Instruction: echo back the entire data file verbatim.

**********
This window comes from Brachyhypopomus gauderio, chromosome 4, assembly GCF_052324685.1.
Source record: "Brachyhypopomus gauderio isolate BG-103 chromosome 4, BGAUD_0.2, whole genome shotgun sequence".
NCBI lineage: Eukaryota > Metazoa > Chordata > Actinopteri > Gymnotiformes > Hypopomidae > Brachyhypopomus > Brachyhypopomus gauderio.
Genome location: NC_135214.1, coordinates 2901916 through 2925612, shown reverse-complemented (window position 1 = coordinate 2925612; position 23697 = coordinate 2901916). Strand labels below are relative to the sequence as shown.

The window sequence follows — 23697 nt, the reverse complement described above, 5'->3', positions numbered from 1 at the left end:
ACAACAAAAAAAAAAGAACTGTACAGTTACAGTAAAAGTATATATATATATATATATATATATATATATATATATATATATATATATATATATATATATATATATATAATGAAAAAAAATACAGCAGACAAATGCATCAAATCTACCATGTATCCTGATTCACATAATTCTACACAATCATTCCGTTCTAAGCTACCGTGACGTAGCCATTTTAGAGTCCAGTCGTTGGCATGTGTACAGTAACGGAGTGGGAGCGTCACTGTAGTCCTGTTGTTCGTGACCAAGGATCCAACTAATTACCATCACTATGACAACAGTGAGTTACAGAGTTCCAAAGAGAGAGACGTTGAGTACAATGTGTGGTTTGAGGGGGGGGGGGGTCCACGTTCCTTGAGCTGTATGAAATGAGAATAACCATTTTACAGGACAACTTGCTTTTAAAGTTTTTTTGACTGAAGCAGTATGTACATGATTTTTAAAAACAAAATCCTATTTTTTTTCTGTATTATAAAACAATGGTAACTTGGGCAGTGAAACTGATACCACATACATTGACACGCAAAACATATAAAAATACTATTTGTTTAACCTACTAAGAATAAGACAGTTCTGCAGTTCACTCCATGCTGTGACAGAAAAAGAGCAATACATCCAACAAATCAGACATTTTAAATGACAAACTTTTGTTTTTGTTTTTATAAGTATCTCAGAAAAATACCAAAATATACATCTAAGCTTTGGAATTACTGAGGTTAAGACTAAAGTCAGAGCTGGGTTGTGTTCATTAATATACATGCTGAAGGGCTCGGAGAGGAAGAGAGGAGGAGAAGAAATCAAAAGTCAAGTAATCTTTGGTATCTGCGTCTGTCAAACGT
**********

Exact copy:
This window comes from Brachyhypopomus gauderio, chromosome 4, assembly GCF_052324685.1.
Source record: "Brachyhypopomus gauderio isolate BG-103 chromosome 4, BGAUD_0.2, whole genome shotgun sequence".
NCBI lineage: Eukaryota > Metazoa > Chordata > Actinopteri > Gymnotiformes > Hypopomidae > Brachyhypopomus > Brachyhypopomus gauderio.
Genome location: NC_135214.1, coordinates 2901916 through 2925612, shown reverse-complemented (window position 1 = coordinate 2925612; position 23697 = coordinate 2901916). Strand labels below are relative to the sequence as shown.

The window sequence follows — 23697 nt, the reverse complement described above, 5'->3', positions numbered from 1 at the left end:
ACAACAAAAAAAAAAGAACTGTACAGTTACAGTAAAAGTATATATATATATATATATATATATATATATATATATATATATATATATATATATATATATATATATATAATGAAAAAAAATACAGCAGACAAATGCATCAAATCTACCATGTATCCTGATTCACATAATTCTACACAATCATTCCGTTCTAAGCTACCGTGACGTAGCCATTTTAGAGTCCAGTCGTTGGCATGTGTACAGTAACGGAGTGGGAGCGTCACTGTAGTCCTGTTGTTCGTGACCAAGGATCCAACTAATTACCATCACTATGACAACAGTGAGTTACAGAGTTCCAAAGAGAGAGACGTTGAGTACAATGTGTGGTTTGAGGGGGGGGGGGGTCCACGTTCCTTGAGCTGTATGAAATGAGAATAACCATTTTACAGGACAACTTGCTTTTAAAGTTTTTTTGACTGAAGCAGTATGTACATGATTTTTAAAAACAAAATCCTATTTTTTTTCTGTATTATAAAACAATGGTAACTTGGGCAGTGAAACTGATACCACATACATTGACACGCAAAACATATAAAAATACTATTTGTTTAACCTACTAAGAATAAGACAGTTCTGCAGTTCACTCCATGCTGTGACAGAAAAAGAGCAATACATCCAACAAATCAGACATTTTAAATGACAAACTTTTGTTTTTGTTTTTATAAGTATCTCAGAAAAATACCAAAATATACATCTAAGCTTTGGAATTACTGAGGTTAAGACTAAAGTCAGAGCTGGGTTGTGTTCATTAATATACATGCTGAAGGGCTCGGAGAGGAAGAGAGGAGGAGAAGAAATCAAAAGTCAAGTAATCTTTGGTATCTGCGTCTGTCAAACGT